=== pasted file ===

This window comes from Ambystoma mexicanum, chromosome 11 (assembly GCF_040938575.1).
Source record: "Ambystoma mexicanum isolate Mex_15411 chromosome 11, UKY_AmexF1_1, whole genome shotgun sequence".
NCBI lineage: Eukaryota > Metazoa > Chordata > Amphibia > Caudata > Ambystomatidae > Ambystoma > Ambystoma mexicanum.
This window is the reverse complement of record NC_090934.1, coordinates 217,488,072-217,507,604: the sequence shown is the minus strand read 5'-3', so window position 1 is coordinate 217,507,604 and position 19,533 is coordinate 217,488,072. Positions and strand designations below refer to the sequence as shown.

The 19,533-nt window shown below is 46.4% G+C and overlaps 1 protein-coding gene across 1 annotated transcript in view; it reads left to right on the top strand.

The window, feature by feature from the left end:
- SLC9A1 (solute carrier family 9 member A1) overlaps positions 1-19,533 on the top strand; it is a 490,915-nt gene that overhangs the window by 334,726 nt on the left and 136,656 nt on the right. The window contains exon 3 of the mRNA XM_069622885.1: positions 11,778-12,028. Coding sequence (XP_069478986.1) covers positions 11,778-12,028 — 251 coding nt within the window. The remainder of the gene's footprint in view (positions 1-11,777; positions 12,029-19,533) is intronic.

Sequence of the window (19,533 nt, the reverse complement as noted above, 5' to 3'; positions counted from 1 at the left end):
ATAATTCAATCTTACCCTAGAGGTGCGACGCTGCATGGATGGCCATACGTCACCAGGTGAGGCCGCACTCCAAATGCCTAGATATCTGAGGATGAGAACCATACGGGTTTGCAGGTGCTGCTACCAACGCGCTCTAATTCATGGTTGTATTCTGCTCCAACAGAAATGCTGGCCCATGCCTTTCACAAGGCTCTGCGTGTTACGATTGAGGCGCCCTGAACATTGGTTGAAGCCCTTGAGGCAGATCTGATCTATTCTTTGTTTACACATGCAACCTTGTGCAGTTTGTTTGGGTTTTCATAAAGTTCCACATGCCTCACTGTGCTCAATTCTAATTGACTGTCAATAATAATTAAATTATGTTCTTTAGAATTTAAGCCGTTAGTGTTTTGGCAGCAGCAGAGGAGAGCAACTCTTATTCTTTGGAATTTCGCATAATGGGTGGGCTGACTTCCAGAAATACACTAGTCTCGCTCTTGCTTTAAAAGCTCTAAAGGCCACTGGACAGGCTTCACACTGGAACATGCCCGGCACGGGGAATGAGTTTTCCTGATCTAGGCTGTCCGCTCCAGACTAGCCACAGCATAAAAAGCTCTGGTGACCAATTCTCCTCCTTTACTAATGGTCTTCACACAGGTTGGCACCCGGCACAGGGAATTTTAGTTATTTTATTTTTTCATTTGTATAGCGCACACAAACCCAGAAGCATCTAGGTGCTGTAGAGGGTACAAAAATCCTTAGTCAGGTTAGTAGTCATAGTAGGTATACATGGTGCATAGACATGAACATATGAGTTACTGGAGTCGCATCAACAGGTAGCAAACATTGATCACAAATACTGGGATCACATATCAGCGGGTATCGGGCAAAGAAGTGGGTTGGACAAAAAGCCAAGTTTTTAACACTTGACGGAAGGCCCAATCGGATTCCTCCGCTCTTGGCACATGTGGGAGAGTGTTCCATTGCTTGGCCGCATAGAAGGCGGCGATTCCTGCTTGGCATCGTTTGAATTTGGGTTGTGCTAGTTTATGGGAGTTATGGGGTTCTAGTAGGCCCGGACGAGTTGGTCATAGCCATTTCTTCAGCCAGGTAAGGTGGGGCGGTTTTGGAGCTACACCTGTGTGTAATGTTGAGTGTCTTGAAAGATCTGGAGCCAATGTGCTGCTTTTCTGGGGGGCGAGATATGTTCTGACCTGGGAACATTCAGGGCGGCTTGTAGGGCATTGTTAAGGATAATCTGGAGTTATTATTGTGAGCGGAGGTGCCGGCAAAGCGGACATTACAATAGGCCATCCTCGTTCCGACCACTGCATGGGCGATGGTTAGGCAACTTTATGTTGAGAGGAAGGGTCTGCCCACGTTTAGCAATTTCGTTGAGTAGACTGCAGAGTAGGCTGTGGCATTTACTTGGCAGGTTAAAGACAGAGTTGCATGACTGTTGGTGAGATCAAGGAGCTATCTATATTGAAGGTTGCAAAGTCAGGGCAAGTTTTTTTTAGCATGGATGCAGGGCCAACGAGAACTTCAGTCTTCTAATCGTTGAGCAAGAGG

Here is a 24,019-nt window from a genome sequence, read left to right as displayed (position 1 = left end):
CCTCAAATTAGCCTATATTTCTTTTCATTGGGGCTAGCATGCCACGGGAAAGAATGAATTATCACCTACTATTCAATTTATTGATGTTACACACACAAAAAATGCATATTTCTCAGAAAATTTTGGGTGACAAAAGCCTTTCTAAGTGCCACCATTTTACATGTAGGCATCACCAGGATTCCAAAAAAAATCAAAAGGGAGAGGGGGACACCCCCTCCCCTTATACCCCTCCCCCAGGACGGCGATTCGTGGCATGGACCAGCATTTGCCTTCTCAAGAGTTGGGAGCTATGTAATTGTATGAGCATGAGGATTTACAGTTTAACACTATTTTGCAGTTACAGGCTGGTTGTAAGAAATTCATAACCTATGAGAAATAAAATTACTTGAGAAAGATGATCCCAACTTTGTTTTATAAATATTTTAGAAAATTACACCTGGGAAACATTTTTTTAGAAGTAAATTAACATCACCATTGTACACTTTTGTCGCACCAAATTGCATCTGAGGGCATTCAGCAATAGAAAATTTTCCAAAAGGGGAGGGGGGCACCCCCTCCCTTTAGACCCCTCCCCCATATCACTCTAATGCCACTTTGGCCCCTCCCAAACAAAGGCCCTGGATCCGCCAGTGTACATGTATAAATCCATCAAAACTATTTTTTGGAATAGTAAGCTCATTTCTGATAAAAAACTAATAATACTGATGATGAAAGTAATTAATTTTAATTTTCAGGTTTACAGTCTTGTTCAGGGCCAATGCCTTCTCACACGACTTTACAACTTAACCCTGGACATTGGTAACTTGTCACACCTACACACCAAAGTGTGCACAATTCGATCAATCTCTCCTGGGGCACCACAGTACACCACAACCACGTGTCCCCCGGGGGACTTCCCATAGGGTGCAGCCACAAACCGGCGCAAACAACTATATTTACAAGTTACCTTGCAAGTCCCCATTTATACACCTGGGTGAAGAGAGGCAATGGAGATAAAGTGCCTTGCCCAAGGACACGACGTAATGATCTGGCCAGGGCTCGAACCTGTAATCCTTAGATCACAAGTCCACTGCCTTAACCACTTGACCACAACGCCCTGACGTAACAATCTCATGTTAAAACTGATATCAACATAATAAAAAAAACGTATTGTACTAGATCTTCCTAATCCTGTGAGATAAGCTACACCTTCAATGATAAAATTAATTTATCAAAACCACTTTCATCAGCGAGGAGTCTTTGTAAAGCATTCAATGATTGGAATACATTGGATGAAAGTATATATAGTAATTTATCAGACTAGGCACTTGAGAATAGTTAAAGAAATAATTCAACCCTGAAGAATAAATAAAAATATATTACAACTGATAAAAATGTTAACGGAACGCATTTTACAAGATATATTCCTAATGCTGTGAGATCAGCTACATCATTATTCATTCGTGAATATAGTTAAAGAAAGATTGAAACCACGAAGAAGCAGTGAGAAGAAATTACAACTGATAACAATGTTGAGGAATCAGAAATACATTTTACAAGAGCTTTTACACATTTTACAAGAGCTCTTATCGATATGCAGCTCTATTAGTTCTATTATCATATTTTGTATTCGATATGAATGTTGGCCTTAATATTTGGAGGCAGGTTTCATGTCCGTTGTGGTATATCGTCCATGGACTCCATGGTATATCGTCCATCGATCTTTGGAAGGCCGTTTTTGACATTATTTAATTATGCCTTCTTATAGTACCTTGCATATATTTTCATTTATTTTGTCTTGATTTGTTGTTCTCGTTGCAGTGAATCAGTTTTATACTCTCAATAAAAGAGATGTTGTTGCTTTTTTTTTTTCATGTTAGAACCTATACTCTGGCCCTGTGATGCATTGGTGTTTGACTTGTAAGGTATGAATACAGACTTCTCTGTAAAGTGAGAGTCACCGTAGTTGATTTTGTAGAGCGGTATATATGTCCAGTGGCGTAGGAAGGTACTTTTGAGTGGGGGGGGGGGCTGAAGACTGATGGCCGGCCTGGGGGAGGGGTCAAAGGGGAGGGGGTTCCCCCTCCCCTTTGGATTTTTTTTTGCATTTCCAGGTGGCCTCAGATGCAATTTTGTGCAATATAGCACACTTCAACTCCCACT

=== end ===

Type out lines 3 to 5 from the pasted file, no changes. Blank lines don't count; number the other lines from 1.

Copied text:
NCBI lineage: Eukaryota > Metazoa > Chordata > Amphibia > Caudata > Ambystomatidae > Ambystoma > Ambystoma mexicanum.
This window is the reverse complement of record NC_090934.1, coordinates 217,488,072-217,507,604: the sequence shown is the minus strand read 5'-3', so window position 1 is coordinate 217,507,604 and position 19,533 is coordinate 217,488,072. Positions and strand designations below refer to the sequence as shown.

The 19,533-nt window shown below is 46.4% G+C and overlaps 1 protein-coding gene across 1 annotated transcript in view; it reads left to right on the top strand.